I'm getting ready for a 5k this morning. This is a little one that our club provides finish line services for. The race course runs through Sand Run park where I've run a million times before, but I'm nervous as always. Running fast is very unpleasant to me, but I'm trying to hold on to the words of another fellow club runner and board member that wrote about his 2:12 finish at Boston. But this wasn't the Boston Marathon, but rather the 800 M race of the USA Track and Field Association's Indoor Master's Track Meet. Paul is about my age, has an inordinate amount of fast-twitch muscle fibers to run sub 5 minute paces over short distances. He likes the really short races where the pain is searing and intense, but over in 40 seconds, as opposed to the pain endured by the long-distance athlete which lasts hours and with delayed onset muscle soreness that can linger for days. Paul has never run a marathon, and is perplexed by the distance runner that says he can't run fast because of the pain. Paul kind of apologized for philosophizing a bit and went on to say the following: "Short term pain can be endured if there is a goal worth reaching. Slowing down right at the end is not a good plan in a race or in an important phase in your life. Preparing to yourself to deal with pain without losing your running form is essential in a short race. Preparing yourself to maintain integrity even when life plays rough is far more essential".
I'm glad he went on to philosophize. I'm going to try to keep this mind this morning when I start my race with characteristic Irish Setter puppy enthusiasm, fast as the wind, but need to keep Paul's words in my head as I near the finish, searing pain building in my legs, lungs heaving, that I can keep going...fast...till I cross that finish line.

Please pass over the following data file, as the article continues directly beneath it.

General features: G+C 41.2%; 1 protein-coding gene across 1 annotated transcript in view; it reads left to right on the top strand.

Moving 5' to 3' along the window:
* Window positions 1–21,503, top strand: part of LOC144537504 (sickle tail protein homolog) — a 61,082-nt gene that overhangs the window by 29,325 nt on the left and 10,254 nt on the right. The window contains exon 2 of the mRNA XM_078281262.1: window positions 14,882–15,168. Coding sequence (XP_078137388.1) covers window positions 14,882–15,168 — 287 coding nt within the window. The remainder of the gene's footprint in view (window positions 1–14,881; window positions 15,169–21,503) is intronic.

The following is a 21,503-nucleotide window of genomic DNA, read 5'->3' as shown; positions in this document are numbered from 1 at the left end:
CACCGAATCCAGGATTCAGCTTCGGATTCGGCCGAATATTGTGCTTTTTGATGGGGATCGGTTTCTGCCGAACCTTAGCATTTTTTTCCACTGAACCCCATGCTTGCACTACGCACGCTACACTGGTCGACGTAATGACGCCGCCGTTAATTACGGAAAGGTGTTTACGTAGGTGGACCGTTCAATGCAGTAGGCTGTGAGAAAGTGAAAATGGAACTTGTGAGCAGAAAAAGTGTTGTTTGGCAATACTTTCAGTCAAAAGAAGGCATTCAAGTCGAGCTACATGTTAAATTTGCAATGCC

What a fabulous race. I have a fun story to tell for this one. I arrived about an hour early to chit-chat with the running club volunteers setting up the race course. The the staid stoic Norwegian farmer man is working the finish, so he'll be a nice little incentive to kick it up in the end. I asked him if I could pay him to clock me in at 24 minutes, but no deal. I'll use whatever little incentive I can get on race day! I mentioned to my friend Mary that I like to run this one, cause it's small and not so fiercely competitive--where I'm the fast girl that you better keep your eye on. So, I'm surveying the playing field getting a feel for my competition when a bus arrives on scene, emitting a stream of women clad in matching purple t-shirts approximately in the 40-44 age group category. Mary said, "Well, I think they heard you were going to be here, so now you've got to run your butt off." Hmmmm...at first I thought it might be a bus load of cross-country runners, but no--these were decidedly middle-aged women. I wonder if they're fast? Where the heck did they come from? The answers to the mystery were quickly revealed when I ran into an old friend, and formidable running rival. I used to hang out with this woman when our kids were babies and I was fat. At the time, she was starting to get into this physical fitness craze...I admired her like crazy but didn't find my own motivation for a few years to come. We went different ways and I happened upon her at a race. We trained together one summer for the Akron Road Runner a few years back. She's a few years younger than me, but we were well matched in terms of pace. She's a mover and shaker in her particular running community, but I felt she was getting excessively competitive with me, ultimately affecting the friendship. Really, the only time I seem to be seized with fits of competitiveness is on race day and race day only, but during training I prefer supportive running friendships that recognizes that not every day is going to be a great day. We drifted again, yet here she was. I figured she'd be here. She runs this particular race every year as it holds sentimental value for her. After talking to her a bit, she explained that the purple clad women are from the recreation center she works out at; this group of women is at the culminating point of the challenge from transcending the couch potato life and running a 5k. She was a very instrumental force in forming this group and getting to them to this point, so she has all my admiration for getting these women active. Their t-shirts said exactly that...couch potato to 5k. So, this is going to be a first race for this group of thirty to thirty-five women. Well...that made me feel better. I don't think they'll be passing me on this course which is gently hilly. It's a good race for a beginning group, however, cause the intimidation of the speed demons is lessened. OK...they need to deal with me and the raving red locks whipping them as I pass by, but they need to get used to it.